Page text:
Spring Easter break. We will have a short pause until the 15th of April. Our teashop will be closed and we will post your orders after we return.

’There’s no greater joy than the endlessly changing horizon!’


Finding good teas is always an exciting challenge. Finding the perfect one among old Chinese friends’ samples, discovering special producers of new regions or countries takes dedication. Main characteristics of high quality teas are:  sourced from high mountains, old trees, organic plantation, handpicked and hand produced.  Beside these factors attention of the producer makes the biggest difference. We tasted several samples where the tea met all these criteria but something was missing. Last step of select a new tea to the assortment to make sure the final price will be reasonable in Hungarian tea community.  Keeping all these challenges in mind I decided to combine our backpacker trip to Asia with teahunting to broaden Zhao Zhou’s tea variety. I’m Tibor, my teahunter story began in Sri Lanka.





Sri Lanka is an island country south from India with size like 2/3 of Hungary. In spite of its small territory, it has shallow coastal areas, grasslands, high mountains ranges and highlands. The history of tea production started at the time of British colonization. By the mid-19th century coffee plantations died from an infectious plant disease. A new plant was necessary to replace coffee the main export product of the country, when they discovered tea loves Sri Lankan climate in the high mountains. Thanks to Brit investment more than 200.000 ha tea plantation was founded, which made Sri Lanka to one of the biggest tea producers of the world. Nowadays approx. 5% of the population work in the tea industry, where workers receive a really low wage despite high quotas and hard work. The result of this huge industrial production is the well-known filtered CTC teas (crush, tear, curl) available all around the world.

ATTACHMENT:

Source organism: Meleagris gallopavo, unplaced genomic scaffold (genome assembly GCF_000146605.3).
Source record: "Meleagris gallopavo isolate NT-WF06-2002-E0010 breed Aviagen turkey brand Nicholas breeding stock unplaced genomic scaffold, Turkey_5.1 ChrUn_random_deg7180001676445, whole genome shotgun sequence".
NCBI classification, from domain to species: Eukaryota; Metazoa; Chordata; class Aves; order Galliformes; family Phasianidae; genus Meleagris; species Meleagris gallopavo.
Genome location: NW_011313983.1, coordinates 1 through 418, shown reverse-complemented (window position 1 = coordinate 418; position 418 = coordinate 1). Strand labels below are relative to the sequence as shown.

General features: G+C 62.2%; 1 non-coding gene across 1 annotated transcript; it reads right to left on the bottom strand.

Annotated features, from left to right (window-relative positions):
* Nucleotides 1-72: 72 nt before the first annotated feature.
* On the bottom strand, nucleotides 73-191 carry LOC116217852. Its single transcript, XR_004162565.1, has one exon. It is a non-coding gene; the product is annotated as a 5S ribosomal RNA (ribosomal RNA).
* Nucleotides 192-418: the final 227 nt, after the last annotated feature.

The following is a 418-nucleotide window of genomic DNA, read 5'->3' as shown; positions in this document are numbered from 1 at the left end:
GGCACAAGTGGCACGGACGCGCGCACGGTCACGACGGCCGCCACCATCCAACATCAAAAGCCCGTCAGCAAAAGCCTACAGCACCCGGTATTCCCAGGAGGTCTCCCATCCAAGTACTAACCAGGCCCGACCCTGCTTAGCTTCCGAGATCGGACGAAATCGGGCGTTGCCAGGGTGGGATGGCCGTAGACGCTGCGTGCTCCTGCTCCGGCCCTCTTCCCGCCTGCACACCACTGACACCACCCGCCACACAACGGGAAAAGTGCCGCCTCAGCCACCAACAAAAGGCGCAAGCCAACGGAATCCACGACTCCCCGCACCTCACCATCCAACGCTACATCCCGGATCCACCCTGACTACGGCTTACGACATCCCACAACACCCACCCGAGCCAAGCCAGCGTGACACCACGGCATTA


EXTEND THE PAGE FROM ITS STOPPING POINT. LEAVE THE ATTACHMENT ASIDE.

When I read about the Sri Lankan tea history they didn’t mentioned any handcrafted, quality product. I was like shocked. However after a few days of research the glow of the pale hope appeared.

Amba Tea Estate

Our tuktuk ride from the misty Ella town led to the first sustainable tea plantation of the country. We reached the valley of Ambadandegama after a 40-minute ride on bumpy roads and serpentines, through subtropical jungles. The 50-hectare plantation run between 1890 and 1970. It was deserted for the next thirty years when a group of international business man bought the land to establish sustainable tea plantation supporting local communities. They have organic production, handpicked harvest and they have some handcrafted tea.  The high mountain climate of Sri Lanka makes it possible to harvest throughout the year, in every twelve weeks. They shelter the plantation with Fabaceae trees which can absorb the nitrogen of the air to the soil. To keep the optimal height periodically they hard prune the parcels, after they keep 6 months resting period. The business model of Amba unique in Sri Lanka as the workers salary is three times higher than the average wage of the country and they also receive 10% of net income.  Further specialty of Amba’s model that one worker does the whole process of a given tea from harvest to the end of manufacturing. This place of calmness gave us two amazing days; we walked among the plantations, admired the rainbows from misty peeks, spent dinner with nice people and tasted exciting teas. I found my first teahunting truly joyful so I’ll try to keep discovering in the next years.



Our choice

We received the samples early last year and selected two handcrafted teas and one tisane to the assortment.

– Slow-Withered Old bush Green

Green tea from old bushes, it has deepness which we know from puers instead of the floweriness which we expect from greens. Tastes like nuts with a bit of smell like squash.


This black tea is also from old bushes. Ripe-tomato like taste, sweet potato, essential oils and it goes down with bitterness of tonic. In the chi we found smoothness with a sharp feeling. Always use 90 degrees when brewing for perfect experience.

– Lemongrass

The smell reminds us of the peel of citruses, airiness and perfumes. There’s an exciting twist of rhubarb in the aftertaste.


Taste and get to know these remarkable teas

For more details on our Ceylon teas and ordering options please follow the links below.